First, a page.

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Disaster on the Horizon: High Stakes, High Risks, and the Story Behind the Deepwater Well Blowout Paperback – October 22, 2010
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Top Customer Reviews
On some issues the author shows he is out of his depth. The "most common cause of aircraft accidents" is certainly not "running out of fuel" (page 45). His physics is off stating hydraulic rams closed with "explosive force--as much as 5,000 psi" (p 39). That widows would say after the tragedy their husbands had experienced premonitions is not objective evidence (p 32). And I was looking for more insight than "that night, everything that could go wrong did go wrong." A better book will explain how the Deepwater Horizon fits into Charles Perrow's Normal Accidents: Living with High-Risk Technologies paradigm. A better book will read more like Diane Vaughan's The Challenger Launch Decision: Risky Technology, Culture, and Deviance at NASA.
This book stuck me as an oil drilling insider rushing to quickly tap one more gusher of money, and not worthy of the serious subject matter. I hope you find this review helpful.
The first signs appeared in late spring. Holes developed on leaves on trees and plants in gardens. Leaves turned white and soon crumbled into dust. And we recognized a truth: The disaster that was the Deep Horizon well would have consequences far beyond those being reported in the mainstream media. We knew that millions of gallons of oil could not have been consumed by hungry microbes. We knew that Gulf seafood, once the pride of our tables, was no longer safe to consume.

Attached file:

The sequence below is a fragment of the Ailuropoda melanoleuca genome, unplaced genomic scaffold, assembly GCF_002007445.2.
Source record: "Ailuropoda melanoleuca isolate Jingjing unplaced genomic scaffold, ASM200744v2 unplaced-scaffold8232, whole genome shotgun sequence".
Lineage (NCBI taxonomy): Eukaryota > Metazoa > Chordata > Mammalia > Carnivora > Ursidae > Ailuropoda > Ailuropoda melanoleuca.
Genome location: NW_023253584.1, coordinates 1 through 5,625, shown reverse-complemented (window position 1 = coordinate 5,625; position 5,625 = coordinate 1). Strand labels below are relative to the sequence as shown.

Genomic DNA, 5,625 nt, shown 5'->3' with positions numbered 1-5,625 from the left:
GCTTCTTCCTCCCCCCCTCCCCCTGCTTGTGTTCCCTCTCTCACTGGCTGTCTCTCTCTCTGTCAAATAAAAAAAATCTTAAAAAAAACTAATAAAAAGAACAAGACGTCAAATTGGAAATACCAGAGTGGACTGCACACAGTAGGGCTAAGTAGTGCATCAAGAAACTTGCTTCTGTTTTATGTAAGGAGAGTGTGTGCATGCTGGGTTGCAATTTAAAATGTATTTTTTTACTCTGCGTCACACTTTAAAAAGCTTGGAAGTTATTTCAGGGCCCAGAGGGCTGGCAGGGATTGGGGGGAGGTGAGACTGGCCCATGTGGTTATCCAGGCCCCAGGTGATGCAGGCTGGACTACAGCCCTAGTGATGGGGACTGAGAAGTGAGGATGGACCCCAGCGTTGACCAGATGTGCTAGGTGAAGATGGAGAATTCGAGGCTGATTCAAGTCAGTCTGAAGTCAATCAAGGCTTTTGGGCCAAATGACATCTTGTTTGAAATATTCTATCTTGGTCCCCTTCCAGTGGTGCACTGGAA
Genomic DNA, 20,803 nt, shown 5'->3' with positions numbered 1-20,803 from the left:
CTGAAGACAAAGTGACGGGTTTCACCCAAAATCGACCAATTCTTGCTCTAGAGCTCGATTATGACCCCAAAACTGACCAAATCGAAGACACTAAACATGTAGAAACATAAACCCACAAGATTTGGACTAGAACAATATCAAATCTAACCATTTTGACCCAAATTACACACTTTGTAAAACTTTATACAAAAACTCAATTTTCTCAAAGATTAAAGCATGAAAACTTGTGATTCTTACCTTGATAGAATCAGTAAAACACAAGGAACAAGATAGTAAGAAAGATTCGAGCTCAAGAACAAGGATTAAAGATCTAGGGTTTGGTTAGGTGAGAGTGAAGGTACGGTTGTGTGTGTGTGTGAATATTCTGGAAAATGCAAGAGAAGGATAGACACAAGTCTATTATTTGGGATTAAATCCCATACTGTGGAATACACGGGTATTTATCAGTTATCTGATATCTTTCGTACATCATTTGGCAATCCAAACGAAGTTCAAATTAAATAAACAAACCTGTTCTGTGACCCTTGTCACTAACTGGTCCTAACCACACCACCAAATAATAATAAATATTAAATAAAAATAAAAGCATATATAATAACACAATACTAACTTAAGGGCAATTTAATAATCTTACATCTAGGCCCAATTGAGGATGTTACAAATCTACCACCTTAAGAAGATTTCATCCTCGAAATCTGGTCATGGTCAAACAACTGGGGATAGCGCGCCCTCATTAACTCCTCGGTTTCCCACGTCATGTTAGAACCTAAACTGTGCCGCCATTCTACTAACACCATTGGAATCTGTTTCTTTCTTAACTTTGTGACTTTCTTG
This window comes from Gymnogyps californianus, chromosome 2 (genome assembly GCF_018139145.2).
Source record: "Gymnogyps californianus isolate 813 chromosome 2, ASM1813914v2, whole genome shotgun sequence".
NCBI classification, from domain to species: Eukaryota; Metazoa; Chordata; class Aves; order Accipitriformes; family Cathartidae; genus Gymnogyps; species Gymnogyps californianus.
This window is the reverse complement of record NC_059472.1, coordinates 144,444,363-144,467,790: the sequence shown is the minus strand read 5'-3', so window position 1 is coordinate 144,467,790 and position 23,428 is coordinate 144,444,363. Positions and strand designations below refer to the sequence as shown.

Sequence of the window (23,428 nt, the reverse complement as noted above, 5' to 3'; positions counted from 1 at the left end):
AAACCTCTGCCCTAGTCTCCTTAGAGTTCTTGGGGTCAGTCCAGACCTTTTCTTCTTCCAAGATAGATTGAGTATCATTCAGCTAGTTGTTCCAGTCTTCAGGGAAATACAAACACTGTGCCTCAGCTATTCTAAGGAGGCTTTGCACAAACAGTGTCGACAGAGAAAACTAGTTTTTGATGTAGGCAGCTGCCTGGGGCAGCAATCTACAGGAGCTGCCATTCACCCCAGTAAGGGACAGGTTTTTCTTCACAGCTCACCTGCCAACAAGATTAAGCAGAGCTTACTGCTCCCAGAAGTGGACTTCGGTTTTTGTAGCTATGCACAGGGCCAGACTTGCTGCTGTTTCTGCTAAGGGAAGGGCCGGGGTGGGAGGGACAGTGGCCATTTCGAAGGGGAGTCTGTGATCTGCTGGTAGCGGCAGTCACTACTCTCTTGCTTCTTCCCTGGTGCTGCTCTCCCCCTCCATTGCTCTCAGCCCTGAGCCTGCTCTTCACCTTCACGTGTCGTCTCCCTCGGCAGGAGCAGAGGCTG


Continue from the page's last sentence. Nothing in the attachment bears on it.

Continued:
We hoped that BP's promises to clean up their mess would be fulfilled. We hoped that our government would protect the people and the environment of the Gulf. Now we see that our hopes will not be realized, that the destruction of the Gulf Coast, begun by Katrina and Rita, will be finalized by Deep Horizon.
But what happened that led to such catastrophe? How could so many `fail-safe' systems have failed and led to the deaths of 11 men and the destruction of an entire regional economy? Bob Cavnar, an oilman with decades of hands-on experience in the oil and gas industry in addition to academic credentials, gives us the information we weren't getting before.
His is a tale of greed, carelessness, and deception. Unfortunately, it's no work of fiction but a chronicle of events that led up to and beyond the worst oil spill in US history. Cavnar explains not only what happened on the Deep Horizon but the history of well blowouts and what should be done to prevent such disasters from occurring in the future.
Read this book for a clearer understanding of deep water drilling. Read it to grasp the collusion between BP and the US government. Read it to understand where we're heading as a nation dependent on oil. Read it and weep for lives destroyed.
Cavnar has produced a well-written, well-documented (over 200 references in his bibliography [endnotes]) volume that speaks clearly to those of us who know nothing about drilling or capping oil wells. If, like me, you wanted to know more than you were getting from the nightly news, read this book.
Thank you, Mr. Cavnar
This book should be recommended reading to everyone in Congress, in the White House and especially in every oil company. He has pointed out exactly what happens when corners are cut, safety regulations are ignored or dismantled entirely.
Our very future is at stake.
Well done, Mr. Cavnar.
Where I found the book to be a bit lacking, and why I gave it only a 3 star rating, is because I felt that the book was coming too much from the author's perspective. I did not feel that this was a truly nuanced and balanced account of what happened. It seemed that the author took a great deal of his own personal knowledge and expertise, and mixed in a healthy does of speculation and personal opinion. Again, it made for an interesting read, but I did not come away feeling that I had just read a truly factual and unbiased account of what happened.
I haven't read any other books about the disaster, so I can't comment as to how this compares. Bottom line, if you want an interesting perspective and explanation as to what happened, I think you will find this a good book. Just don't count on it as the definitive and exhaustive account of the BP Disaster.